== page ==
November 18, 2014 12:00 pm -

[su_right_ad]The NFL has suspended Adrian Peterson of the Minnesota Vikings for the rest of the season.

In a letter to Peterson, [NFL Commissioner Roger] Goodell noted, “You have shown no meaningful remorse for your conduct.”

Peterson, 29, pleaded no contest to misdemeanor reckless assault in Montgomery County (Texas) Court on Nov. 4 after being indicted on a felony child abuse charge by a grand jury for striking his 4-year-old son with a tree branch.

Peterson has not played for the Minnesota Vikings since the season opener, and was placed on the commissioner’s exempt list while his legal process played out. Peterson was being paid $691,000 per week until now, and will not be reconsidered for reinstatement prior to April 15.

The NFL Players’ Association said in a statement that it will appeal Peterson’s suspension and is demanding a neutral arbitrator handle the appeal.[su_csky_ad]



D.B. Hirsch
D.B. Hirsch is a political activist, news junkie, and retired ad copy writer and spin doctor. He lives in Brooklyn, New York.

10 responses to Adrian Peterson Suspended Over Child Abuse Charges

  1. rg9rts November 18th, 2014 at 12:39 pm

    He still doesn’t get it… sad

    • tracey marie November 18th, 2014 at 12:47 pm

      He doesn’t. He was treated like a hero and mobbed when he went to court. People were there to take pictures of and with him…he was cheered. People actually brought their children to meet a child abuser

    • tracey marie November 18th, 2014 at 12:48 pm

      oh yeah…tag

  2. pinballsdoll November 18th, 2014 at 12:48 pm

    he has a tremondous sense of entitlement

  3. Foundryman November 18th, 2014 at 12:55 pm

    What is so hard for him to see that you don’t whip a 4 year old with a stick until they are bruised and bleeding?? That’s not discipline, it’s abuse, and he’s lucky he’s not going to jail.

  4. Ron Jackson November 18th, 2014 at 1:21 pm

    On this one, no comment

  5. RK Johnston November 18th, 2014 at 1:46 pm

    What folks like Peterson do not get is that playing ANY professional sport is not a right, but a privilage. One that can be revoked at any time, especially for heinous conduct like his.
    There is a line between discipline and abuse…and Adrain crossed it.
    Yet by not taking responsibility for his actions, a dose of a stronger remedy (he was sentenced to probation, parenting classes, and community service) was called for.

    As a survivor of child abuse myself (and I chose not to have kids partly because of this), I daresay that Mr. Goodell did what needed to be done. It’s up to Mr. Peterson to make the changes necessary to stay employed in the NFL.
    Some time away from the game might do him a world of good…or not.

    • arc99 November 18th, 2014 at 2:13 pm

      working in any profession from the lowest paid to the highest is not a right but a privilege. obviously the NFL as private concern can determine what conduct is grounds for temporary or permanent suspension. but if Peterson were a cab driver or a carpenter, do we say that if someone in those professions is found guilty of the same crime, serving no actual jail time, they should be prevented from earning a living? I say no.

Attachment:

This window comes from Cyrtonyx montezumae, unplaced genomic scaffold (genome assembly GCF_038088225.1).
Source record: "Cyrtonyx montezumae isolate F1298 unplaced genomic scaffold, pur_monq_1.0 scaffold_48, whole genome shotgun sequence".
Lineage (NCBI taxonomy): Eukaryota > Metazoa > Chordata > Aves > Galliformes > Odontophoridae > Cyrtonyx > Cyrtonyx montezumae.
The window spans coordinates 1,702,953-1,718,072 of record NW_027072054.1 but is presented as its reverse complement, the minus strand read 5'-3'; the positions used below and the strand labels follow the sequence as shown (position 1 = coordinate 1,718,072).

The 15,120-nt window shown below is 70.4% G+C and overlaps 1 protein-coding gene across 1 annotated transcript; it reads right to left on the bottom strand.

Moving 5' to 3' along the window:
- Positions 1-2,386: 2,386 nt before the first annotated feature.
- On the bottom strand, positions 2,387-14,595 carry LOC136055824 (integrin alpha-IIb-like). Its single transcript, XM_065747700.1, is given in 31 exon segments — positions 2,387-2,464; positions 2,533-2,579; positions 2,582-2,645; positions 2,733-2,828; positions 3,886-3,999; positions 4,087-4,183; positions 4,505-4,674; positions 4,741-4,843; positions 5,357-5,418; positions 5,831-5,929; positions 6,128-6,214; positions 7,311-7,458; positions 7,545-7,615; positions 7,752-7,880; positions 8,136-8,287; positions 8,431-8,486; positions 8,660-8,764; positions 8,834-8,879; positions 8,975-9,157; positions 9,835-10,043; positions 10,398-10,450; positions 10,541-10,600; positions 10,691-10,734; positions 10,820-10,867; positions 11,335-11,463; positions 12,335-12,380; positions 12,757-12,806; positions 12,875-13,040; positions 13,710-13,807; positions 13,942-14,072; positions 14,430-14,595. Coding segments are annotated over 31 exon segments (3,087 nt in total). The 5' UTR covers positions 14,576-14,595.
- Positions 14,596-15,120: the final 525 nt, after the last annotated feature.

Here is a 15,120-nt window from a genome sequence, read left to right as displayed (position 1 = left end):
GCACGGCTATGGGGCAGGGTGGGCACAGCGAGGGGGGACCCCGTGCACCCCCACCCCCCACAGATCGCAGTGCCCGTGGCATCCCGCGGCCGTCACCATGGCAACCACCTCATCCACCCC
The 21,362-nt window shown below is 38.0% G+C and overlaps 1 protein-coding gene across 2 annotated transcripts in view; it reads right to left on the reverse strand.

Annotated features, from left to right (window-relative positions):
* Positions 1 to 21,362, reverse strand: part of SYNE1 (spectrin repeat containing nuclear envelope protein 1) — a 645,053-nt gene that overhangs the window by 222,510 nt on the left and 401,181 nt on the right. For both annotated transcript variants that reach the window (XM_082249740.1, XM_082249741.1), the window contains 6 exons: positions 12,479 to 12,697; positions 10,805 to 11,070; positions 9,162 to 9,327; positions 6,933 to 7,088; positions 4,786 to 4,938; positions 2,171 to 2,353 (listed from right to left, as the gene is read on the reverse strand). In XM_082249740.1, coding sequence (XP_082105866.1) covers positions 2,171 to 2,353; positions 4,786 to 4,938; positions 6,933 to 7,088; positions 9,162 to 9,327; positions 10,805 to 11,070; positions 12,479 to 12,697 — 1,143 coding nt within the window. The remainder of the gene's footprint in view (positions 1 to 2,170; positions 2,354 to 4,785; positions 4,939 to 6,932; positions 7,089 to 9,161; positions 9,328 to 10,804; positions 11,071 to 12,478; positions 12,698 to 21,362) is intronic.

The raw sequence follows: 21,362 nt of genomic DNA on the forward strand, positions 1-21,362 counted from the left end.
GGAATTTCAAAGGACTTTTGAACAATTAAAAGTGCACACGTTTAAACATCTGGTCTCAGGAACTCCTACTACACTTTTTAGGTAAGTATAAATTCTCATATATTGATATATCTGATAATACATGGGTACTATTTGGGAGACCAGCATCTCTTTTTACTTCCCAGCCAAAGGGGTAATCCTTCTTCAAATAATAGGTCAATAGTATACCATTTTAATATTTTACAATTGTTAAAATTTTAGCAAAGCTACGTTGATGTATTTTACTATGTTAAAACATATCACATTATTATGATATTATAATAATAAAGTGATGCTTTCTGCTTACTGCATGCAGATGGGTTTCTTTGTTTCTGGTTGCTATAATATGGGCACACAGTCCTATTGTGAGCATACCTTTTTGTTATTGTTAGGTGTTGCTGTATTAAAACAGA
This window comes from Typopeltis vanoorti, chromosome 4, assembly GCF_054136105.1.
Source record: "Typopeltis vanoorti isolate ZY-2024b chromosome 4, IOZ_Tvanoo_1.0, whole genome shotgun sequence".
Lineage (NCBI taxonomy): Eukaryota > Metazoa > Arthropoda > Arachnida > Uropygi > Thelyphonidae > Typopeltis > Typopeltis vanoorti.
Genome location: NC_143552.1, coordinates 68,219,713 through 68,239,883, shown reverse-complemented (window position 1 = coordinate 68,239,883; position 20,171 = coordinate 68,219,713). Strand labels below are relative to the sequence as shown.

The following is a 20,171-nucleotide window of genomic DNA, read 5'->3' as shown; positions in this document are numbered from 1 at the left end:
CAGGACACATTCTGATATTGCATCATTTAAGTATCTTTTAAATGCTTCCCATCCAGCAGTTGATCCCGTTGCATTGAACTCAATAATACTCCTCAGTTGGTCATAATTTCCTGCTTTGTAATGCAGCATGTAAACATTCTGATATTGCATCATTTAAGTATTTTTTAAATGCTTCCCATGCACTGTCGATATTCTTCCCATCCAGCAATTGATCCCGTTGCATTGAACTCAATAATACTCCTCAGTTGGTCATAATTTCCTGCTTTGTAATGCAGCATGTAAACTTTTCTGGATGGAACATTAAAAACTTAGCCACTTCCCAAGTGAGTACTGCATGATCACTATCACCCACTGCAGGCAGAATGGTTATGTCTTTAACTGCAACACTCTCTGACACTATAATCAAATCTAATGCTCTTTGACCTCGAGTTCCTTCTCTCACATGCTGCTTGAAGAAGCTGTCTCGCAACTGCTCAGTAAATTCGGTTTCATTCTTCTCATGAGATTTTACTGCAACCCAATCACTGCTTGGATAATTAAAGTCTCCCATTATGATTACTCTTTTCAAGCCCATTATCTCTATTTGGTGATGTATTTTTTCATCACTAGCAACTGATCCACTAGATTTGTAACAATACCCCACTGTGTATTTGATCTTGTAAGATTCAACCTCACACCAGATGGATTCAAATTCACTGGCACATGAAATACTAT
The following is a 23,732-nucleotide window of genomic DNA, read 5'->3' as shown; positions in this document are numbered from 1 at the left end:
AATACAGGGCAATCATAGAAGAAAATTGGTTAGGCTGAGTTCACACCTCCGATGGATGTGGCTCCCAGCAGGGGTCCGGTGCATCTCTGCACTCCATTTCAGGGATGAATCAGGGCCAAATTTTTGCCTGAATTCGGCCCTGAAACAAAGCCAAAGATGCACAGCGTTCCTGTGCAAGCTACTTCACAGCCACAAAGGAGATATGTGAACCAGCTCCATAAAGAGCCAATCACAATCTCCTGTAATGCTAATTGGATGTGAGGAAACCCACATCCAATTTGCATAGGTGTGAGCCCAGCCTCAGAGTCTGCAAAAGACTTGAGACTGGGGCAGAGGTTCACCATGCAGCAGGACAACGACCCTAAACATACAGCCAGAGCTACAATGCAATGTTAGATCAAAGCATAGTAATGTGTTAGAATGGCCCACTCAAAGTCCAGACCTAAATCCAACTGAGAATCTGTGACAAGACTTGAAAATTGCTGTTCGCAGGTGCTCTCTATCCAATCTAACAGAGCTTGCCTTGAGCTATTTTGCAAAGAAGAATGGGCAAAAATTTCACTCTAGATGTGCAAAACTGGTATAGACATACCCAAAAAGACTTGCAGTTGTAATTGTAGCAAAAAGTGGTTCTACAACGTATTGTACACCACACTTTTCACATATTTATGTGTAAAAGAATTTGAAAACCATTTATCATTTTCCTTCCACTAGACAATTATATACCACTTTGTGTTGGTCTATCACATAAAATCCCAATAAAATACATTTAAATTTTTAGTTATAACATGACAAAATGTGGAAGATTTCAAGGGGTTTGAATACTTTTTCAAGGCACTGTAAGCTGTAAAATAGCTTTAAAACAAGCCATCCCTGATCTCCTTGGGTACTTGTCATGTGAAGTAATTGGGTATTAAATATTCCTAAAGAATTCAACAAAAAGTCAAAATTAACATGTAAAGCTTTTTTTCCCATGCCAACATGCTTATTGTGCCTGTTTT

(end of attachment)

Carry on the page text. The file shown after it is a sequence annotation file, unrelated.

so why is Peterson’s situation different? is it because he earns 100 times or more the salary of a carpenter? do only people in the top income brackets get penalized by their employers? what is the standard? that is my problem with the whole mess.

      • Foundryman November 18th, 2014 at 5:04 pm

        Actually, I think there should be a higher standard for the rich and famous, especially when it comes to family.
        The higher income crowd are viewed as leaders, roll models even if they don’t like it. The price they pay for bad behavior should be greater than an unknown cab driver or carpenter.
        I would put money on the cab driver or carpenter’s children would be turned over to child services and they would see a few days in jail if they did what Peterson did…
        What Peterson did is appalling, if he worked for me, he would be gone….

  6. mark pursel November 19th, 2014 at 3:44 pm

    In an attempt to expose, confront, and stop DCFS abuse I have started the Liberty Scraps channel youtube. I will be seeking out and posting videos that highlight the fight against DCFS / CPS corruption. We must fight and scrap to maintain, preserve, and expand upon the few scraps of liberty our current police state allows.

    I am a 21 year police veteran and current police detective that has actively investigated hundreds of child abuse cases. I am also a victim of DCFS corruption. I offer the following advice: Do not ever speak to DCFS…When they come to your home, step outside and close the door behind you…Collect their business card and listen to the allegation against you…Then exert your right to reman silent and do so…Do not answer ANY questions. Do not allow them into your home. Do not allow them to see or interview your children. Do not sign anything. Do not provide them with ANY information about your children or family. If you have time, record the at the door encounter. If your children are old enough, teach them how to exercise their right to remain silent; children should exercise their right to remain silent if interviewed at school or if DCFS comes back to your home with an investigative warrant (school interviews can be avoided by home schooling your children). Any investigative warrant obtained solely on an uncorroborated anonymous allegation to the DCFS hotline is illegal; you should seek an attorney to file a federal civil rights lawsuit under 42 USC 1983 if DCFS serves an illegal warrant on your home.